PREVENTION AND CONTROL STRATEGIES FOR TUBERCULOSIS IN CATTLE AND WILDLIFE RESERVOIRS
Location: Infectious Bacterial Diseases Research Unit
Title: Bovine tuberculosis vaccine research: historical perspectives and recent advances
Submitted to: Vaccine
Publication Type: Peer Reviewed Journal
Publication Acceptance Date: February 5, 2012
Publication Date: March 30, 2012
Citation: Waters, W.R., Palmer, M.V., Buddle, B.M., Vordermeier, H.M. 2012. Bovine tuberculosis vaccine research: historical perspectives and recent advances. Vaccine. 30(16):2611-2622.
Interpretive Summary: Despite highly successful eradication efforts in several countries, tuberculosis of cattle remains a serious health concern worldwide. In addition, an outbreak of tuberculosis in white-tailed deer in Michigan and continued importation of tuberculous cattle from Mexico have seriously hindered eradication efforts within the United States. Elsewhere, wildlife reservoirs including Eurasian badgers in the UK, brushtailed possums in New Zealand, wild boar in Spain, and cape buffalo in southern Africa seriously hinder control efforts. Without new strategies, eradication and control of bovine tuberculosis will be impossible. Thus, improved techniques such as vaccination are needed for prevention of tuberculosis in cattle. In this article, historical perspectives on bovine tuberculosis vaccine research are reviewed as well as recent advances. This article provides a summary on the current knowledge of bovine tuberculosis research.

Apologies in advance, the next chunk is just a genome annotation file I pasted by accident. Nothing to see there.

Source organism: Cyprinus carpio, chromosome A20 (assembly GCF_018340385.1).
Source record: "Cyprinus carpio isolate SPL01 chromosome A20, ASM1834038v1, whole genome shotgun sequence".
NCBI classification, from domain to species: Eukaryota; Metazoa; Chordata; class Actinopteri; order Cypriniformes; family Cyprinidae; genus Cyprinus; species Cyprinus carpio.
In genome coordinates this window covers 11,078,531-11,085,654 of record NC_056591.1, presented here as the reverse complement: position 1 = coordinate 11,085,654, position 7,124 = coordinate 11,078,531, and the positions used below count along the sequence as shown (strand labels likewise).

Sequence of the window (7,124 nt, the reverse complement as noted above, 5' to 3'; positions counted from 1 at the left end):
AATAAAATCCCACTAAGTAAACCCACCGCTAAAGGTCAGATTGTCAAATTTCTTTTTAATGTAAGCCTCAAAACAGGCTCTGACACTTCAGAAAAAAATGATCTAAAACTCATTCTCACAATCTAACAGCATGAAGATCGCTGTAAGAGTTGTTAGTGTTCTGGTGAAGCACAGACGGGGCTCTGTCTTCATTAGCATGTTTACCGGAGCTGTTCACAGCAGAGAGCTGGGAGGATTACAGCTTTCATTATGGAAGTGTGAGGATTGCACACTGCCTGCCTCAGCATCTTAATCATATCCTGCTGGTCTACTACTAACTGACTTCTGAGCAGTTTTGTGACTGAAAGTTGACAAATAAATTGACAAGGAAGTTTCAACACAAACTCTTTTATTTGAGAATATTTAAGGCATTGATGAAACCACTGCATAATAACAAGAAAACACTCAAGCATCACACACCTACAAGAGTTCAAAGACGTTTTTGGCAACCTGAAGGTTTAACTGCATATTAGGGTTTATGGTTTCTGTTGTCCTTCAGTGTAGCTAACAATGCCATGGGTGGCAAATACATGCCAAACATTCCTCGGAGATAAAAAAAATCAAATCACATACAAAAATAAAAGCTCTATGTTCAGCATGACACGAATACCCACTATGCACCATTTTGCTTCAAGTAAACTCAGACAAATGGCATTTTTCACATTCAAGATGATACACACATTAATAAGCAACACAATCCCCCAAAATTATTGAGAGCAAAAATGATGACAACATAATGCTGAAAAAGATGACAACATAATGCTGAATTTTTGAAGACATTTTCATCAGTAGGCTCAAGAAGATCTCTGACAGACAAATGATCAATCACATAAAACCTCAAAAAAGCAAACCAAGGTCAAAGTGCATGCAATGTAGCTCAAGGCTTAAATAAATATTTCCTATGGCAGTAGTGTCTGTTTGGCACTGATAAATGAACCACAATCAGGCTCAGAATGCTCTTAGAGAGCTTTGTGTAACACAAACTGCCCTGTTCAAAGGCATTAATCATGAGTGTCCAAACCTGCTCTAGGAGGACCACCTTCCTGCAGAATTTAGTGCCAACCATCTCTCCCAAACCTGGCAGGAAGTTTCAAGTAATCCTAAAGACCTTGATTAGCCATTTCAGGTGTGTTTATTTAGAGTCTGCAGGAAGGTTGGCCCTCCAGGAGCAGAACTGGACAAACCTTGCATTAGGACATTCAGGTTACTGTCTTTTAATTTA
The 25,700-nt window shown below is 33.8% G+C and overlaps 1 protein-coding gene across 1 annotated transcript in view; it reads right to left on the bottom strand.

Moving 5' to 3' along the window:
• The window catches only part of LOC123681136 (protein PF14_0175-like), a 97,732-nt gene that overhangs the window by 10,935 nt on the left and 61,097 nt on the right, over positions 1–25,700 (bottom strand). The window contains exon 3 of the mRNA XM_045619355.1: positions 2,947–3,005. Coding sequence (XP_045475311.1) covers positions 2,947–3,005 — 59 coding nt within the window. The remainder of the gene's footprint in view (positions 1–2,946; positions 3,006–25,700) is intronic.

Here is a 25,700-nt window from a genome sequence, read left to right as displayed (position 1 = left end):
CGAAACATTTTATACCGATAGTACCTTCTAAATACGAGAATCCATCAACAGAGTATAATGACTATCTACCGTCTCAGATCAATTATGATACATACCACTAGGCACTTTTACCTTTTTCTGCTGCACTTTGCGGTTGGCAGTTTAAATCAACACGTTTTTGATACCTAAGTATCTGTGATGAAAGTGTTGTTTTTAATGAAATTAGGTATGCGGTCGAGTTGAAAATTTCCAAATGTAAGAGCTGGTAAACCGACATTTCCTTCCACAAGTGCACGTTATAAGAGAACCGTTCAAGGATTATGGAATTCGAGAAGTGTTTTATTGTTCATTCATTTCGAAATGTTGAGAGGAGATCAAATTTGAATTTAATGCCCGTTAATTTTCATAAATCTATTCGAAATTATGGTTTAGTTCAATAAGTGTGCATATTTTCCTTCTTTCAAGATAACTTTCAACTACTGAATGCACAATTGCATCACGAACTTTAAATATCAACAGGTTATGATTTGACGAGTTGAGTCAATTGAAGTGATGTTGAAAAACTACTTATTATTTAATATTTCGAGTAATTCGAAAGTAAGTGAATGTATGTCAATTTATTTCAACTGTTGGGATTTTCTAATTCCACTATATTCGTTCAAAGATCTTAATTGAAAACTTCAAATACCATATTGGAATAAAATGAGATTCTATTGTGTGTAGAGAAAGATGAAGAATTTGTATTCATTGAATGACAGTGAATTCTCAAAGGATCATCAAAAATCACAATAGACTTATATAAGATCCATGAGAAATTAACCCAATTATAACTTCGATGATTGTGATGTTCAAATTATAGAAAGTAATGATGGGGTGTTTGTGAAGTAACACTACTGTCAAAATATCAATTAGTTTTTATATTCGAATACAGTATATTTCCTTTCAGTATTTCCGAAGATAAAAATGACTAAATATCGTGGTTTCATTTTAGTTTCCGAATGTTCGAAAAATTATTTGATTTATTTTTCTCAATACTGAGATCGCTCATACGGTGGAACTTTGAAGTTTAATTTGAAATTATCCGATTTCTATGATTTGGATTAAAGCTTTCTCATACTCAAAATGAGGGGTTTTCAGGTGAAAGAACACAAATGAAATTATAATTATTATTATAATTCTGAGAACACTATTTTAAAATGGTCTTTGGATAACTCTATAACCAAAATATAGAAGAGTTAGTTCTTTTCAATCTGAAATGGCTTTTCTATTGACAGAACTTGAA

The emergence of wildlife reservoirs of Mycobacterium bovis infection in cattle as well as increased inter-regional trade with associated spread of M. bovis has led to renewed interest in the use of vaccines for the control of bovine tuberculosis (TB). Field efficacy trials performed in the early 20th century demonstrated the partial effectiveness of bacilli Calmette Guerin (BCG) for the control of bovine TB. Recent experimental trials with cattle have demonstrated that: (1) subunit vaccines may boost immunity elicited by BCG in cattle, (2) T cell central memory immune responses evoked by protective vaccines correlate to protection upon subsequent M. bovis challenge, (3) BCG is particularly protective when administered to neonates, and (4) differentiation of infected from vaccinated animals (DIVA) is feasible in cattle using in vitro or in vivo methods. In regards to wildlife reservoirs, the efficacy of BCG has been demonstrated for brushtailed possums (in field trials) as well as Eurasian badgers, wild boar, and white-tailed deer (each in experimental challenge studies). Vaccine delivery to wildlife reservoirs is primarily oral, although a parenteral route is being deployed for badgers in England. Vaccine efficacy trials, both experimental challenge and field studies, with cattle and their wildlife reservoirs represent a primary example of the one health approach, with outcomes relevant for both veterinary and medical applications.